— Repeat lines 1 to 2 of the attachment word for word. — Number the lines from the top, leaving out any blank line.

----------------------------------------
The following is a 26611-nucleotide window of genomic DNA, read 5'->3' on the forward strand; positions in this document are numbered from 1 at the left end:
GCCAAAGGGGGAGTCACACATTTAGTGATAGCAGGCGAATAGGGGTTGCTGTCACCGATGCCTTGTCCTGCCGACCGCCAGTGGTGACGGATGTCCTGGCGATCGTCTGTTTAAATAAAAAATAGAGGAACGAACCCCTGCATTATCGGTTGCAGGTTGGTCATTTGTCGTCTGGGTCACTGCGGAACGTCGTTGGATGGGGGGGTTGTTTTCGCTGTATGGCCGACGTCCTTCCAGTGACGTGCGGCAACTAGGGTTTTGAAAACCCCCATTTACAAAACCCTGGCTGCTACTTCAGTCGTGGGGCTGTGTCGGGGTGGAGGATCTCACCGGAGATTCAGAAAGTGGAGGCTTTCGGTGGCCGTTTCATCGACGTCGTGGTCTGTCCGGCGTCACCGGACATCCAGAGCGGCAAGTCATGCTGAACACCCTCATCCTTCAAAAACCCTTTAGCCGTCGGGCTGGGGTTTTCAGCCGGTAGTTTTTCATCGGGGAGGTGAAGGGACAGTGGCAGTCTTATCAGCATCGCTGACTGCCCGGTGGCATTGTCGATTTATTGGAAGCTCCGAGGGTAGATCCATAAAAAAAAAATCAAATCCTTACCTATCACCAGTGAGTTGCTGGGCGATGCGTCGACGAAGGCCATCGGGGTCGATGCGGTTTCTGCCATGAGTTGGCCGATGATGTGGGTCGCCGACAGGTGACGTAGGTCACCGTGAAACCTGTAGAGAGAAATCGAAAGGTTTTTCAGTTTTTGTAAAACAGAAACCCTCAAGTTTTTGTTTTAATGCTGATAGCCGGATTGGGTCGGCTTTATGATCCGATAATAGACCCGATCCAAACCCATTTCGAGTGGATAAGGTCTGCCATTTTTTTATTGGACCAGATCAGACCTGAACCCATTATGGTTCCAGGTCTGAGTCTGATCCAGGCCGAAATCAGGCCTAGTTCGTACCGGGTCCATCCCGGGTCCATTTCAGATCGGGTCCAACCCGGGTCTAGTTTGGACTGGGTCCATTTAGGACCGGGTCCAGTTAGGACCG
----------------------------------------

The following is a 26611-nucleotide window of genomic DNA, read 5'->3' on the forward strand; positions in this document are numbered from 1 at the left end:
GCCAAAGGGGGAGTCACACATTTAGTGATAGCAGGCGAATAGGGGTTGCTGTCACCGATGCCTTGTCCTGCCGACCGCCAGTGGTGACGGATGTCCTGGCGATCGTCTGTTTAAATAAAAAATAGAGGAACGAACCCCTGCATTATCGGTTGCAGGTTGGTCATTTGTCGTCTGGGTCACTGCGGAACGTCGTTGGATGGGGGGGTTGTTTTCGCTGTATGGCCGACGTCCTTCCAGTGACGTGCGGCAACTAGGGTTTTGAAAACCCCCATTTACAAAACCCTGGCTGCTACTTCAGTCGTGGGGCTGTGTCGGGGTGGAGGATCTCACCGGAGATTCAGAAAGTGGAGGCTTTCGGTGGCCGTTTCATCGACGTCGTGGTCTGTCCGGCGTCACCGGACATCCAGAGCGGCAAGTCATGCTGAACACCCTCATCCTTCAAAAACCCTTTAGCCGTCGGGCTGGGGTTTTCAGCCGGTAGTTTTTCATCGGGGAGGTGAAGGGACAGTGGCAGTCTTATCAGCATCGCTGACTGCCCGGTGGCATTGTCGATTTATTGGAAGCTCCGAGGGTAGATCCATAAAAAAAAAATCAAATCCTTACCTATCACCAGTGAGTTGCTGGGCGATGCGTCGACGAAGGCCATCGGGGTCGATGCGGTTTCTGCCATGAGTTGGCCGATGATGTGGGTCGCCGACAGGTGACGTAGGTCACCGTGAAACCTGTAGAGAGAAATCGAAAGGTTTTTCAGTTTTTGTAAAACAGAAACCCTCAAGTTTTTGTTTTAATGCTGATAGCCGGATTGGGTCGGCTTTATGATCCGATAATAGACCCGATCCAAACCCATTTCGAGTGGATAAGGTCTGCCATTTTTTTATTGGACCAGATCAGACCTGAACCCATTATGGTTCCAGGTCTGAGTCTGATCCAGGCCGAAATCAGGCCTAGTTCGTACCGGGTCCATCCCGGGTCCATTTCAGATCGGGTCCAACCCGGGTCTAGTTTGGACTGGGTCCATTTAGGACCGGGTCCAGTTAGGACCG